Agreement on Trade-Related aspects of Intellectual Property Rights (TRIPs)
Intellectual property rights are rights granted by states to private parties to encourage creations of the mind such as inventions, artistic and literary works, marks and symbols. Intellectual property rights prevent misappropriation by others and give creators certain time-limited rights so that they can control the use made of their creations and reward them for their time, creativity, and investment. Each form of intellectual property gives rise to certain set of rights.
In Canada, the scope of intellectual property rights is governed by federal legislation and shaped by numerous court decisions. The three key areas of intellectual property protection are patents, trademarks and copyright. In Canada intellectual property rights fall under the purview of the Minister of Industry, and in the case of copyright, the Minister of Canadian Heritage (Canadian Intellectual Property Office).
Several multilateral discussions and negotiations regarding international rules on Intellectual Property have been or are currently taking place. These include the WTO (Trade-Related Aspects of Intellectual Property Rights (TRIPS)), and The World Intellectual Property Organization (WIPO), and within various bilateral and regional multilateral negotiations. Key highlights of the TRIPS Agreement, which was completed in 1994 under the Uruguay round of Trade Negotiations, included establishment of minimum international levels of intellectual property protection, and phased-in schedules to provide developing and least-developed countries with additional time to implement obligations.
One of the key areas in which Intellectual Property protections intersect with the Agri-Food industry is in the area of Geographical Indications. The TRIPS Agreement defines GIs as "indications which identify a good as originating in the territory of a Member, or a region or locality in that territory, where a given quality, reputation or other characteristic of the good is essentially attributable to its geographical origin." In other words, there must be a link between what the good is like and where it is produced. This link may inform consumers of a certain quality or characteristic of the good, which may then be factored into the purchasing decision.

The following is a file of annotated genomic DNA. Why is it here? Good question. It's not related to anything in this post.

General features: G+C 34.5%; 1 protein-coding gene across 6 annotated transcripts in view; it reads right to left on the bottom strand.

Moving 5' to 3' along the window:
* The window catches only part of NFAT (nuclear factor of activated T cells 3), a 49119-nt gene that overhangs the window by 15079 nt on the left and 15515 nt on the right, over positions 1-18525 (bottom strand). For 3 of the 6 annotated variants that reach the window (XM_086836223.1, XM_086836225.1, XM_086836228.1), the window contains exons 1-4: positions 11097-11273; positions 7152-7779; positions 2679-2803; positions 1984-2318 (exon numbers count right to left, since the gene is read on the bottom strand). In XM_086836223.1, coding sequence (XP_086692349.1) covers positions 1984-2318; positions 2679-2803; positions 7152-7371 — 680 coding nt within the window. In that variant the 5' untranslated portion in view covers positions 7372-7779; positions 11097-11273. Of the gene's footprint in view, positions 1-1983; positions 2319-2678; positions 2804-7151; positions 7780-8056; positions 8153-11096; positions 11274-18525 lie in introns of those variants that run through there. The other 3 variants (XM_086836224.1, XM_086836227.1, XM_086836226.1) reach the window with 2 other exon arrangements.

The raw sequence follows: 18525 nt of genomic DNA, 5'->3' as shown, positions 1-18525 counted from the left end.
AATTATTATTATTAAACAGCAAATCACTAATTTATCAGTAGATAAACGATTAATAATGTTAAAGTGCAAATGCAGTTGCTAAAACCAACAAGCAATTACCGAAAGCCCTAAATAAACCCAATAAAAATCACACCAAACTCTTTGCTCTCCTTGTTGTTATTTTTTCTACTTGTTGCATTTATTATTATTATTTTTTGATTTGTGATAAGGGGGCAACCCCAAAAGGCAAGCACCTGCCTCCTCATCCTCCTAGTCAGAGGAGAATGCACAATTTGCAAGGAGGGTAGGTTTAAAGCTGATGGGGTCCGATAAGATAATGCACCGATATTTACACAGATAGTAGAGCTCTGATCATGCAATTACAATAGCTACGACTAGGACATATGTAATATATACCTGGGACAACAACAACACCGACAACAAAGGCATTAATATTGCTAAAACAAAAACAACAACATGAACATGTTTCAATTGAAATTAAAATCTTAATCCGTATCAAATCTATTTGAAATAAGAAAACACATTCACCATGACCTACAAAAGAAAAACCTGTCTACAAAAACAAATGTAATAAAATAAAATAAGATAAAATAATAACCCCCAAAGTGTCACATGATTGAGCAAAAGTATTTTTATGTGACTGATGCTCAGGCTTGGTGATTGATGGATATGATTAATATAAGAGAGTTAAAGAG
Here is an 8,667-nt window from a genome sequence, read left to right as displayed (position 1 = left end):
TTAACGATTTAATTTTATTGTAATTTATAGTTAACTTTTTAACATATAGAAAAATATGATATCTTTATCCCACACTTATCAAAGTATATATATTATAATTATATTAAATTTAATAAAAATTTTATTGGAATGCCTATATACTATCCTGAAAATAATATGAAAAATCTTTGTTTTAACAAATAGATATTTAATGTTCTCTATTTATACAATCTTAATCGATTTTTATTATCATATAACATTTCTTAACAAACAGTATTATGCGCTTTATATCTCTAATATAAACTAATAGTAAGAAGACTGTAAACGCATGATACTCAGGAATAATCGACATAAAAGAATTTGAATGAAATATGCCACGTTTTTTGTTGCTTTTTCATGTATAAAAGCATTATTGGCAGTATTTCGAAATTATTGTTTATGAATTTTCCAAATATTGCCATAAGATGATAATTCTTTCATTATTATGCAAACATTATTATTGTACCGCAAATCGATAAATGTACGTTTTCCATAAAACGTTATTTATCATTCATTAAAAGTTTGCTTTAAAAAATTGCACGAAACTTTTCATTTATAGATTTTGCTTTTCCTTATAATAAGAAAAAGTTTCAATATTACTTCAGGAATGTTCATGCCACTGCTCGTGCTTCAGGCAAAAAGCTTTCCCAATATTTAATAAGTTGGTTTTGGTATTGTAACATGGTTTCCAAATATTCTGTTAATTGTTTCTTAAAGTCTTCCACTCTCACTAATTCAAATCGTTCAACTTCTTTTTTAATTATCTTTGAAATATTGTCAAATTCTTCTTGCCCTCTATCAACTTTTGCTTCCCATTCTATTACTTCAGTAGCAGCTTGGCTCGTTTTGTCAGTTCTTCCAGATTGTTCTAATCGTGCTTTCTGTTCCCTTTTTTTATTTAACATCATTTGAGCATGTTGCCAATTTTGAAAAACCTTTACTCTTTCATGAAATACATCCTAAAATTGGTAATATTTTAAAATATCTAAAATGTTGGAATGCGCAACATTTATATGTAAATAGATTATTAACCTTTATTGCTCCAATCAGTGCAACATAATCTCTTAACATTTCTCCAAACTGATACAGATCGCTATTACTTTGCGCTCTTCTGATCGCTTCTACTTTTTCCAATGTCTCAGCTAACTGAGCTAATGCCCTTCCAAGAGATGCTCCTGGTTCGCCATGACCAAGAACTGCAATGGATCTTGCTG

The WTO-TRIPS Agreement contains obligations relating to geographical indications for all goods, including the ones providing "enhanced" protection for wines and spirits (Articles 22 to 24).
Two issues are in discussion at the TRIPS negotiations: 1) Establishment of a multilateral system of notification and registration for wines and spirits GIs, and 2) discussions on whether enhanced protection available for wines and spirits should be extended to other products including food products. Canada continues to advocate that any system of notification and registration must remain voluntary and non-binding, and that existing protections of GIs for goods other than wines and spirits provided under Article 22 of the TRIPS Agreement is effective and sufficient. In Canada's view, extension of enhanced GI protection through TRIPS beyond wines and spirits is not necessary.
Discussions on enhanced protection for Geographical indications can also arise within bilateral and regional negotiations. Canada's positions in all negotiations are informed by Canada's laws and policies regarding Trademarks, as well as the use of common names in the Canadian marketplace that are used in association with agri-food products.
For further information:
- Intellectual Property Rights and the WTO
- World Intellectual Property Organization (WIPO)
- International Trade Canada (ITCan)
- Canadian Intellectual Property Office (CIPO)
For more information, please contact:
Senior Trade Policy Analyst (Canada-EU FTA Negotiations)
Telephone: (613) 773-1730
Fax: (613) 773-1755
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